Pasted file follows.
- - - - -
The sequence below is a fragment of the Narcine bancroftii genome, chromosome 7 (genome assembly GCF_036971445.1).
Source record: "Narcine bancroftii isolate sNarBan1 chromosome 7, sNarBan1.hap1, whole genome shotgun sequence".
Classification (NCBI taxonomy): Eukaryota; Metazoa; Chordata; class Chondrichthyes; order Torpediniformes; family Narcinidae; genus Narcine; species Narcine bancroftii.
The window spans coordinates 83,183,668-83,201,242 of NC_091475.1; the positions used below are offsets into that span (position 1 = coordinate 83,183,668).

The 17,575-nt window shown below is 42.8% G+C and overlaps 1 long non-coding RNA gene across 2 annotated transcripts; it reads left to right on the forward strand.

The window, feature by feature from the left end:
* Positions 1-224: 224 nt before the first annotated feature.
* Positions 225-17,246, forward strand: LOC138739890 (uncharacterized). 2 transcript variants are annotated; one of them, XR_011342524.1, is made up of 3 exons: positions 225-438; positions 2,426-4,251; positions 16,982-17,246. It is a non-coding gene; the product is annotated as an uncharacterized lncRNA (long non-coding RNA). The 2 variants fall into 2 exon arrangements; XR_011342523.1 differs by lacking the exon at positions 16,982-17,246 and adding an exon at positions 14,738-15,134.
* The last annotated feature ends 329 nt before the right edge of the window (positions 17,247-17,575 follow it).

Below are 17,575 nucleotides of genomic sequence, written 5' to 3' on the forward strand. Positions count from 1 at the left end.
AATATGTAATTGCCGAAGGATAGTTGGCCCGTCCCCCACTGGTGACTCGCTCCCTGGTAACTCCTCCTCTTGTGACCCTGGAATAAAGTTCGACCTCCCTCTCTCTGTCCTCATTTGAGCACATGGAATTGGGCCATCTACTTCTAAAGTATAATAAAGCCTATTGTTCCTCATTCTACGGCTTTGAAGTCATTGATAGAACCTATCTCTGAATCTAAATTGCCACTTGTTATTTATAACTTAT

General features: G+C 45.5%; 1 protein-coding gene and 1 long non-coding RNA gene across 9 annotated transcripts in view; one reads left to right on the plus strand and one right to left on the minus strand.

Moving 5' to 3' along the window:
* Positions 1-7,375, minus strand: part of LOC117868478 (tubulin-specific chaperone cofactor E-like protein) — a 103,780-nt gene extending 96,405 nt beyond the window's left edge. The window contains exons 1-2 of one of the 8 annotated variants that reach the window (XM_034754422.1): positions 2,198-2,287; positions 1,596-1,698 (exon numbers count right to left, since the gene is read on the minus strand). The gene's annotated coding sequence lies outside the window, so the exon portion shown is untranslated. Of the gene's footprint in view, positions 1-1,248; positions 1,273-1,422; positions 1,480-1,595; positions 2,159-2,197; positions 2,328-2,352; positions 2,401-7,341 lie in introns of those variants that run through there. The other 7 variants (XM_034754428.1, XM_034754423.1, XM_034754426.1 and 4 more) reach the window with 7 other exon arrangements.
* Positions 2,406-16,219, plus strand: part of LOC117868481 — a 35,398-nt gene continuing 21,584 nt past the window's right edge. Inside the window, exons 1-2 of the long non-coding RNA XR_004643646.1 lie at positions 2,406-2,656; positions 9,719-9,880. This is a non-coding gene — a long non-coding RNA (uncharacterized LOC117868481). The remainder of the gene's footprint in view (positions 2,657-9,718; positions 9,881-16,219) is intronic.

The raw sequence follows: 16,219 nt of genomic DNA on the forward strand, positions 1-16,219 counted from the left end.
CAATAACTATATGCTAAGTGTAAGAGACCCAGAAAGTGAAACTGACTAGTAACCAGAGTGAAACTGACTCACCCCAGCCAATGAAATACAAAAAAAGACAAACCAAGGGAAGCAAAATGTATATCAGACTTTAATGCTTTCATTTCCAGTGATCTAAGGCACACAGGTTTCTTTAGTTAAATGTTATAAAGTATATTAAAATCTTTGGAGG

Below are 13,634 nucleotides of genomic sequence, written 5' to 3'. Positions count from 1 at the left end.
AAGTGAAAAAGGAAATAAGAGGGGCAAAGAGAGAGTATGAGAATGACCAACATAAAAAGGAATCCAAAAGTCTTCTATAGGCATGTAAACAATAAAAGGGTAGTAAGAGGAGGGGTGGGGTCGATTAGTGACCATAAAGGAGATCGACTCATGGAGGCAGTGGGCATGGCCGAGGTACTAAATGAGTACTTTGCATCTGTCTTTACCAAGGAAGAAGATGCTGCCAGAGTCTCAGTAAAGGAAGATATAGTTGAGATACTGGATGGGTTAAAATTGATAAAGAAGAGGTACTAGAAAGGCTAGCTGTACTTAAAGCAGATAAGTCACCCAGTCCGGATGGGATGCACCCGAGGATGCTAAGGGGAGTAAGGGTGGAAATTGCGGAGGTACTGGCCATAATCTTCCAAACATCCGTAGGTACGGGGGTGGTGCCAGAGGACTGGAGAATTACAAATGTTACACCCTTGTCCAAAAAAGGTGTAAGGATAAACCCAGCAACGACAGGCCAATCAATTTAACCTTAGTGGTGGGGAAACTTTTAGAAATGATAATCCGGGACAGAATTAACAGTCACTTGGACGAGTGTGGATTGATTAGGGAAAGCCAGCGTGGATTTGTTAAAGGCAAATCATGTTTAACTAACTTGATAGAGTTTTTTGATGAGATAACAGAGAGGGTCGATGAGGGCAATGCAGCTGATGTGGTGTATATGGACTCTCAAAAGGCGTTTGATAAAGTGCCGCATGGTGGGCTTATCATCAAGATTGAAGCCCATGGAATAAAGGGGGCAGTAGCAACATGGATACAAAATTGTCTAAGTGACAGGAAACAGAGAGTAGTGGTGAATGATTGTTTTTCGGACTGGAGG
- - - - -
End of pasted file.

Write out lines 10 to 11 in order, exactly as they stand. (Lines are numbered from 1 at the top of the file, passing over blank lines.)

Below are 17,575 nucleotides of genomic sequence, written 5' to 3' on the forward strand. Positions count from 1 at the left end.
AATATGTAATTGCCGAAGGATAGTTGGCCCGTCCCCCACTGGTGACTCGCTCCCTGGTAACTCCTCCTCTTGTGACCCTGGAATAAAGTTCGACCTCCCTCTCTCTGTCCTCATTTGAGCACATGGAATTGGGCCATCTACTTCTAAAGTATAATAAAGCCTATTGTTCCTCATTCTACGGCTTTGAAGTCATTGATAGAACCTATCTCTGAATCTAAATTGCCACTTGTTATTTATAACTTAT